My tire rolls smoothly inside the muddy fjord that cars have created a foot away from the cliff.  There are no clouds above, to my left, or to my right, but looking off the cliff yields only white.  With white knuckles on the handlebars, I ponder if I am being ripped off by nature.  Half of the allure of this bike ride is the epic views it offers.  All I get is white.  Damn the gods.  Suddenly, my complaints are answered with an opening in the fog.  I peer down.  The two thousand feet to the ground send shivers down my spine.  A fall from a height such as this would result in a paper-thin body and half-inch waist; an anorexic’s dream with severe side effects. 

Travel down this road on a mountain bike evokes two strange senses.  The first, because you are traveling on two wheels at 25 miles an hour, 12 to 36 inches from a cliff, is a feeling of intense enjoyment overlaid with constant edginess; like skydiving without instructions.  Mountain biking is, and always has been, my favorite sport.  Cruising down hill I am reminded of a trip with friends to Southern Utah, the week of mountain biking we did was one of the most epic of my life.  Heights, on the other hand, are my greatest fear.  I remember the same trip to Southern Utah, climbing red rock big wall at 40 feet above ground, my courage vanished and I could go no further.  My friends below wouldn’t belay me and unleashed a half-hour long slew of character assaults until they realized I really wasn’t going anywhere but down.  Riding down the death road puts me somewhere in between these two moments. The second sense evoked by this trail is the unadulterated realization of the variety of natural settings.  Rapid altitude descents are never undertaken exposed to the elements; we are always confined to the cabin of a car or airplane.  Five kilometers of trail takes me from arid, clear, sunny conditions to humid torrential downpours.  The border between the two is obvious, my ears pop, the constant sun and desiccation is blasted away by a shot of wet air, fog appears, and rain hits my face.  A reminder that altitude and water ultimately determine our environment. 

Crosses are sporadically placed on the side of the trail, post it notes that remind me to pay attention and take this ride seriously.  Halfway down, I’ve passed hundreds.  Allistair waves his hand up ahead of me and we break at a grassy spot on the edge of a bend.  “Go take a look off that cliff.”  Four iron automobile corpses lie below.  The first, nature and its rain and acids have rusted down to a brown skeleton.  The other two are partly decomposed while the final looks brand new, just driven off the car lot.  I ask Allistair why Bolivians utilize this road and take the blatant risk it poses.  “Bolivians either take the risk of the road to make a living, or barely subsist down in the Yungas.  They could always get into the drug trade, but that is more risky than the road.”  Economic realities, combined with natural dangers, often make life in the developing world short and harsh.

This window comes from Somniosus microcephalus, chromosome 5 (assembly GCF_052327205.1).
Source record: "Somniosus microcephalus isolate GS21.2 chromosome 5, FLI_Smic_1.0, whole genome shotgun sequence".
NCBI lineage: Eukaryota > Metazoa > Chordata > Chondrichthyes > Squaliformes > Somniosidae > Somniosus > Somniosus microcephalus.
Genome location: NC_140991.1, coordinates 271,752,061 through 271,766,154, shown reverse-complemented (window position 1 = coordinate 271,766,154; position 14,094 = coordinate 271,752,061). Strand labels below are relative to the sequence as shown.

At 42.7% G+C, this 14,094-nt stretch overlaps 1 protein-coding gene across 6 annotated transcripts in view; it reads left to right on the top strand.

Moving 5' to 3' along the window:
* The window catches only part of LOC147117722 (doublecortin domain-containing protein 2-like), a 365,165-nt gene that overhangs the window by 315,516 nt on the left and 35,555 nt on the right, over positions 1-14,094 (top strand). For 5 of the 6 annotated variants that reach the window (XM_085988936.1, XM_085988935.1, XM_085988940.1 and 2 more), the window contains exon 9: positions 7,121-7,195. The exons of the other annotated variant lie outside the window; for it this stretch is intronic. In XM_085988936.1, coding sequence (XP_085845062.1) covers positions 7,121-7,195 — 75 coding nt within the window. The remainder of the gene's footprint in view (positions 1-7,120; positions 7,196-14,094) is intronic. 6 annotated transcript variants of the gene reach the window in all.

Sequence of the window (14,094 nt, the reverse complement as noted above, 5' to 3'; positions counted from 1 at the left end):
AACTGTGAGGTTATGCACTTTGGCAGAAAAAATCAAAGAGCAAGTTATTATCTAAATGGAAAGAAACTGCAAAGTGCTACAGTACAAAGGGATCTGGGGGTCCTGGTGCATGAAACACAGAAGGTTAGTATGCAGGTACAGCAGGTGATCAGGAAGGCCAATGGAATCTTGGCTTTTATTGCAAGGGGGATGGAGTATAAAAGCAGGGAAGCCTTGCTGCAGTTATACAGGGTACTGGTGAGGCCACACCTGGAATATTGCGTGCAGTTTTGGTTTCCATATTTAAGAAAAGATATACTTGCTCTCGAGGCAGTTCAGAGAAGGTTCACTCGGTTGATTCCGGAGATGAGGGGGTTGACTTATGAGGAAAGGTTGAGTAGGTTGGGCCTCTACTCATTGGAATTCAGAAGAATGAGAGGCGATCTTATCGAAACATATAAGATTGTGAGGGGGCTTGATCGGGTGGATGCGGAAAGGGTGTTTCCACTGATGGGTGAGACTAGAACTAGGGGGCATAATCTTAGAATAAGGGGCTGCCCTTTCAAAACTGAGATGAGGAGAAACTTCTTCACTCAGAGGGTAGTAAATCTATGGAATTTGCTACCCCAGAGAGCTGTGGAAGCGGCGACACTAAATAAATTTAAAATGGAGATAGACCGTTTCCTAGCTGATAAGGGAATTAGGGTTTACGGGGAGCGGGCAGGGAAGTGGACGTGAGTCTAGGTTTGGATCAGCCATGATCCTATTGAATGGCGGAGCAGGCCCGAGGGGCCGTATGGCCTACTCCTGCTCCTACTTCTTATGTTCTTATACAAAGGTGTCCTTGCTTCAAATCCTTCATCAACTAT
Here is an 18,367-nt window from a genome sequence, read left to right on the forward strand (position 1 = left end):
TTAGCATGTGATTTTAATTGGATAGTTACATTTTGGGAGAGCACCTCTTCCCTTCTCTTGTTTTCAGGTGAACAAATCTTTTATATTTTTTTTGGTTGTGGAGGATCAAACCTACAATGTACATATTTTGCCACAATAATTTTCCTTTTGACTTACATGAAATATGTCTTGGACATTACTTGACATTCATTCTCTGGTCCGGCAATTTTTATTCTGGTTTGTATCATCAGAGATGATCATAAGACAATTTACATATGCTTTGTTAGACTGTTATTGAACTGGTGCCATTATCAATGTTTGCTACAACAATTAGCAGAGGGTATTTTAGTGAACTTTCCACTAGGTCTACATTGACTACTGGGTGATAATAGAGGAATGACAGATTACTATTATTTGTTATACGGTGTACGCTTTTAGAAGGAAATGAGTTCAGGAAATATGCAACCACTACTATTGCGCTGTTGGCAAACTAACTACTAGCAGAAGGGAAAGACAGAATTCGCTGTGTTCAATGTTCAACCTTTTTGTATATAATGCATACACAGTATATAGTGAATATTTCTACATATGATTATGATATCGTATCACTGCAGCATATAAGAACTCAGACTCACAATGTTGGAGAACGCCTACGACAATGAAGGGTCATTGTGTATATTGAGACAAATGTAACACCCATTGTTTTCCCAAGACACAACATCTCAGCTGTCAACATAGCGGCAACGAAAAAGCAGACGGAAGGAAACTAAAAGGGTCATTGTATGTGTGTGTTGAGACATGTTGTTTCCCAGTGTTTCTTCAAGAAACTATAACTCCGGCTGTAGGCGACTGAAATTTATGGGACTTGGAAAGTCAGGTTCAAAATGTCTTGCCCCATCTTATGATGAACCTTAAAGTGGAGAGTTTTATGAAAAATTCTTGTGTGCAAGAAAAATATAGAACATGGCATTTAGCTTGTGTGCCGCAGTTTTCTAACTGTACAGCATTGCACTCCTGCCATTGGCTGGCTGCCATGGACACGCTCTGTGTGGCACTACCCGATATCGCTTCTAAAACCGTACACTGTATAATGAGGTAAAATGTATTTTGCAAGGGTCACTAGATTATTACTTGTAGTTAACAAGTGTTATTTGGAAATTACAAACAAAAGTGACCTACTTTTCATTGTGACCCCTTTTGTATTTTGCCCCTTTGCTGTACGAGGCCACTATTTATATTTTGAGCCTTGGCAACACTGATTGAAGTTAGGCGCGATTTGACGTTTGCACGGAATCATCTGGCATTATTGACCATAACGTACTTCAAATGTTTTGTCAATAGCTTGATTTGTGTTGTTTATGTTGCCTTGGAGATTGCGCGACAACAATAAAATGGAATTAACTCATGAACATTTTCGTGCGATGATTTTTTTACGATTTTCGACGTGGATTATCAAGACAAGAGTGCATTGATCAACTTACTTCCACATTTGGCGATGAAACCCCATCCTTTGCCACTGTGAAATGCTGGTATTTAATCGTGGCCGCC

Fifty kilometers from the Cumbre, the elevation is around 6,000 feet above sea level and we have almost reached our destination.  The cliffs subside, and we ride at a slight grade downhill.  Humanity returns.  We pass ramshackle concrete and wood houses held down by old men on porches.  Children chase after us, chickens flock out of our paths, monkeys and tropical birds screech in the palm forest.  The humidity is intense and inescapable.  Many people claim that nature is perfect; I believe humidity proves that it is not.  The moist, uncomfortable, clingy, sweaty, dirty, unnaturalness that is humidity is nature’s most hideous feature.  I pedal faster to create a breeze and outride this wretched moisture.

We pedal on.  Through lush jungle, heavy air, coca fields, banana trees, gigantic bugs, skittish dogs, and filthy children.  Old women eye us with suspect.  Men flip us off and laugh  Teenagers yell to see our bikes.  We have finished the road.  A ride it was.  The whole experience is highly unnatural; the change in environment that occurs over 12,000 vertical feet inundates the mind.  Man is not designed to take that much sensory experience in five hours.  Nature is awe inspiring and unforgiving on the Calle de la Muerte.  For most it represents harsh reality, an obstacle blocking the good life.  For me, it represents vacation, it is the good life.  Is this fair?  Am I taking advantage of the less fortunate?  I ponder these questions and find solace in the fact that mountain biking on this road has given unprecedented economic livelihood to people with nothing.  Tourism provides one in every fifteen jobs in Bolivia, a large number of these are in the adventure tourism sector.  The town of Yolasa would barely exist were it not for the ride down the road bringing tourists and their money.  Further, mountain biking will preserve this beautiful road and the natural environments that surround it.

After passing through a river, the final phase of the ride, we pull up to a grass hut selling lunch, bottled water, and beer.  We both take the latter two of the three choices.  “Dos aguas y dos cervezas por favor.”  Allistair grins and strokes his beard “you thought that ride was dangerous?  Eat some lunch made with the local water source, see what kills you first

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Filed under Bolivia, Mountain Biking